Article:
Raquel Montoya-Lewis was sworn in on Monday, January 6, becoming the first Native American Supreme Court judge in Washington State.
An enrolled member of the Pueblo of Isleta and a descendant of the Pueblo of Laguna, Montoya-Lewis was appointed as the new Washington Supreme Court Justice on December 4, 2019, by Gov. Jay Inslee. She is fulfilling the remaining term of former Chief Justice Mary Fairhurst, who retired in January amidst her battle with cancer. Montoya-Lewis has announced her intent to run when her seat is up for election in 2020.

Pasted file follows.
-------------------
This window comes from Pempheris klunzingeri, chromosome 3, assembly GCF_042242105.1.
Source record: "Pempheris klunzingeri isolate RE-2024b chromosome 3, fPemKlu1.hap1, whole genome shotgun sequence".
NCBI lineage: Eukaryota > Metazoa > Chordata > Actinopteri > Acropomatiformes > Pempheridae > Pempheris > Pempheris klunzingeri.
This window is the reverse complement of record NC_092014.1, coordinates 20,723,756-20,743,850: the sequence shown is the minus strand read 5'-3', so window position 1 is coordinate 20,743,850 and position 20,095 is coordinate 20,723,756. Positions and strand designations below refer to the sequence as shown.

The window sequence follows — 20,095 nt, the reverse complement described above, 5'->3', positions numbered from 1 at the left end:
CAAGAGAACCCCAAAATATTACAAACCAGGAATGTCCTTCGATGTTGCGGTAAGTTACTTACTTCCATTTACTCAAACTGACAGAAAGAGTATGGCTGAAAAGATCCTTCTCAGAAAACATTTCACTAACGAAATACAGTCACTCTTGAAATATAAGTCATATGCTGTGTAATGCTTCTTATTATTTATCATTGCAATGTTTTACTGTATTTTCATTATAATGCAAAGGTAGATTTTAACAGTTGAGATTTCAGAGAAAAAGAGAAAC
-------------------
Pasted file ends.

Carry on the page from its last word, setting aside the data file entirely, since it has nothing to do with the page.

Montoya-Lewis, 51, has served on the Whatcom County Superior Court bench since 2015. In that role, she also taught implicit-bias training to judicial employees — something she plans to continue to do in an effort to increase awareness and respect for Tribal sovereignty.
“I look forward to serving every citizen of the state of Washington, and in so doing, do justice,” Montoya-Lewis said at a news conference at the Supreme Court last month.
Montoya-Lewis’ stacked resume includes serving as the chief judge of the Nooksack Tribe, Skagit Tribe and Lummi Tribe. She was also formerly a judge for the Northwest Intertribal Court System, and formerly an associate professor for Western Washington University.